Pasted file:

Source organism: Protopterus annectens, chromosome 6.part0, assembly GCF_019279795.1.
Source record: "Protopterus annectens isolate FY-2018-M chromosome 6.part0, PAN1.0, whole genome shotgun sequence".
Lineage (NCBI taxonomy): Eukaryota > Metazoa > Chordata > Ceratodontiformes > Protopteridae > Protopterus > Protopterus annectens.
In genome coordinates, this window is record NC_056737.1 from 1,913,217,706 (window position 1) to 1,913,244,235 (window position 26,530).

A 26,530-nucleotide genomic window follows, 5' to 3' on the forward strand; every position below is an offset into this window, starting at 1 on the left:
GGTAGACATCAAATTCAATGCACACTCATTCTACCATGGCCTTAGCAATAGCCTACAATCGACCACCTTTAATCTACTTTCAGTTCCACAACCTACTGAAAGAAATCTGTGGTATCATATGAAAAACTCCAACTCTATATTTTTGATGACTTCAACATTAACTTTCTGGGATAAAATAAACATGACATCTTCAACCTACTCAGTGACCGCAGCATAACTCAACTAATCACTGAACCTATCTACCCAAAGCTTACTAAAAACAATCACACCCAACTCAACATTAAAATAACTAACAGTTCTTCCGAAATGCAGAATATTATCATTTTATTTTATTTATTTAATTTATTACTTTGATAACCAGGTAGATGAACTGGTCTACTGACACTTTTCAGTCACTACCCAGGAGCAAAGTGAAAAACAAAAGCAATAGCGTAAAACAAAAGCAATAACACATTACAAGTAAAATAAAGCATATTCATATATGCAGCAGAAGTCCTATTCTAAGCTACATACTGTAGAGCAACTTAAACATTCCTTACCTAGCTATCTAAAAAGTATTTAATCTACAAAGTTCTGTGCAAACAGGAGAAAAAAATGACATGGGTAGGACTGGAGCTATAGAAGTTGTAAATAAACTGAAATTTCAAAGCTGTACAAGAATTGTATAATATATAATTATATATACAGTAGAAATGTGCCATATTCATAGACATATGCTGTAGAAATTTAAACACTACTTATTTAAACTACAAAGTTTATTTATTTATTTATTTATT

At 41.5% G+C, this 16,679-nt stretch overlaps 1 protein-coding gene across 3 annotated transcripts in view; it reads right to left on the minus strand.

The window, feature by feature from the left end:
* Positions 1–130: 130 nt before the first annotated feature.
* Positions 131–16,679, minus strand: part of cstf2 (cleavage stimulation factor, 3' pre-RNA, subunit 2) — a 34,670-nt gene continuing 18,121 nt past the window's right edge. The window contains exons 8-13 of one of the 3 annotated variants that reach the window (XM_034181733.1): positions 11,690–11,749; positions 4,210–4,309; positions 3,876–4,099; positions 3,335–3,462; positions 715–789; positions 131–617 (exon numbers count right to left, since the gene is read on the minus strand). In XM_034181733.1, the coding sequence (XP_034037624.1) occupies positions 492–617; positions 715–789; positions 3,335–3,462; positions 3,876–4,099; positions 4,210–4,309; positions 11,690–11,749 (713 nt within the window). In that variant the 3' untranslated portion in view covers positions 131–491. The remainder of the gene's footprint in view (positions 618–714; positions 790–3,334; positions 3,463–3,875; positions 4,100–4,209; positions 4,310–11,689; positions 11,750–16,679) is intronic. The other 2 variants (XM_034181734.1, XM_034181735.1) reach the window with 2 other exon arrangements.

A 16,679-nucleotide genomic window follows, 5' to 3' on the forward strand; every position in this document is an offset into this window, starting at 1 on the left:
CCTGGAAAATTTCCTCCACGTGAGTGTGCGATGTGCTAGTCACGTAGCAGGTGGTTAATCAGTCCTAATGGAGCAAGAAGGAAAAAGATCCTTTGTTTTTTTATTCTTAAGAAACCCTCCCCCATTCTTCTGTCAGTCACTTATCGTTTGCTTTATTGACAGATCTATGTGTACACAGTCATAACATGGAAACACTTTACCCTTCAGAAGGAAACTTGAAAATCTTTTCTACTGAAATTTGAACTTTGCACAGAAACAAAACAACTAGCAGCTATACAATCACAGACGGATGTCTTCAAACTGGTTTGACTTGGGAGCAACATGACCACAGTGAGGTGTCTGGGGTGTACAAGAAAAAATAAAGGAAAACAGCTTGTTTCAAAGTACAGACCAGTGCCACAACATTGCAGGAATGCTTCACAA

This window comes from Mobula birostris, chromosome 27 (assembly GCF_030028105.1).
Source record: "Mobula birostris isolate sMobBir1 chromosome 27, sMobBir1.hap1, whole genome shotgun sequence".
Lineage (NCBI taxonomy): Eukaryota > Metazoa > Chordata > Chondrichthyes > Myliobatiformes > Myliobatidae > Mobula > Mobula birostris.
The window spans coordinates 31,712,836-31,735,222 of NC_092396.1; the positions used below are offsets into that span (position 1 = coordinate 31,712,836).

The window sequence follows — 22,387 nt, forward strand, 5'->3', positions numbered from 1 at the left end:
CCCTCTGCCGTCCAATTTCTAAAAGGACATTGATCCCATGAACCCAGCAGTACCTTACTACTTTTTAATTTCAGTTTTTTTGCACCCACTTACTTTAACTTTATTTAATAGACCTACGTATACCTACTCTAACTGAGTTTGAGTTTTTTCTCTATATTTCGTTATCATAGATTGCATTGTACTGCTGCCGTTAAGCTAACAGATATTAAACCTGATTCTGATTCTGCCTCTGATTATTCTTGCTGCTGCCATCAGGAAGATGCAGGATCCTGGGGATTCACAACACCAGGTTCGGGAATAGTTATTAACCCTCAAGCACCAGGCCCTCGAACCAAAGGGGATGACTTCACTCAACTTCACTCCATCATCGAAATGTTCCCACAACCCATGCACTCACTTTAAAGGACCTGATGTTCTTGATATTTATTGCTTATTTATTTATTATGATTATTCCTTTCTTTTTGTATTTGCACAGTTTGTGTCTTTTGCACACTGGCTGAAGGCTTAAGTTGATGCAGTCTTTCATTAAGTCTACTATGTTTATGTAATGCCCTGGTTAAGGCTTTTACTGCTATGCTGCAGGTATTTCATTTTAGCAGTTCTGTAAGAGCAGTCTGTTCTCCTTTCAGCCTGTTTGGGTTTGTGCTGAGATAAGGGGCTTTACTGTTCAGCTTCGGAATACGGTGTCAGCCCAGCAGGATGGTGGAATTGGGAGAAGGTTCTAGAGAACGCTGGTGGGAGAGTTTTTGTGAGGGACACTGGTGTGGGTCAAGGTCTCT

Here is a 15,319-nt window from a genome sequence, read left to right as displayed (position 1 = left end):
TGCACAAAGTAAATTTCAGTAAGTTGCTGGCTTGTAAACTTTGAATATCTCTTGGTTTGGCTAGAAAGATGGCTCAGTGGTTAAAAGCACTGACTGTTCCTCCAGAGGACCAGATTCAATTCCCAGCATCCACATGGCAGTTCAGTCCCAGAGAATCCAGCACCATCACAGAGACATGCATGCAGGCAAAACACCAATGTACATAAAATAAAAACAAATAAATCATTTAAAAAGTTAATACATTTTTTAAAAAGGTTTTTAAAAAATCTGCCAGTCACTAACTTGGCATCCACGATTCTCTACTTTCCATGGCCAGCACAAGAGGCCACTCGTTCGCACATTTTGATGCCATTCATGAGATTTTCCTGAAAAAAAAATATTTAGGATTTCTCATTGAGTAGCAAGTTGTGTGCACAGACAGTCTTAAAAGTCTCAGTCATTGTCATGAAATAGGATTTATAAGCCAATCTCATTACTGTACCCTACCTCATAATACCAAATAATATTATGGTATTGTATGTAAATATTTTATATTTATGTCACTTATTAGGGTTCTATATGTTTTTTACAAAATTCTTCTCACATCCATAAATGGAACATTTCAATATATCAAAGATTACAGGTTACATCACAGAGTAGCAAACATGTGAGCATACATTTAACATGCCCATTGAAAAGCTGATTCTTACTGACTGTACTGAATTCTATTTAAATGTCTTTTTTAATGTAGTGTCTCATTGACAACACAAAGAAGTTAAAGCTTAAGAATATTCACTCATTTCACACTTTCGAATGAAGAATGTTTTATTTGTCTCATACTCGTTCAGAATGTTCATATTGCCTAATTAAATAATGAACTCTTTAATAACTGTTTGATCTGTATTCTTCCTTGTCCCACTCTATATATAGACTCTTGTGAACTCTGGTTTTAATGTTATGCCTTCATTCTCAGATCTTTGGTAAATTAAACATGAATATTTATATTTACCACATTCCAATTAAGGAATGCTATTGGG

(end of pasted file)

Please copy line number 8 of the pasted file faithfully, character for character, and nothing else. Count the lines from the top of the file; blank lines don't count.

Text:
The window, feature by feature from the left end: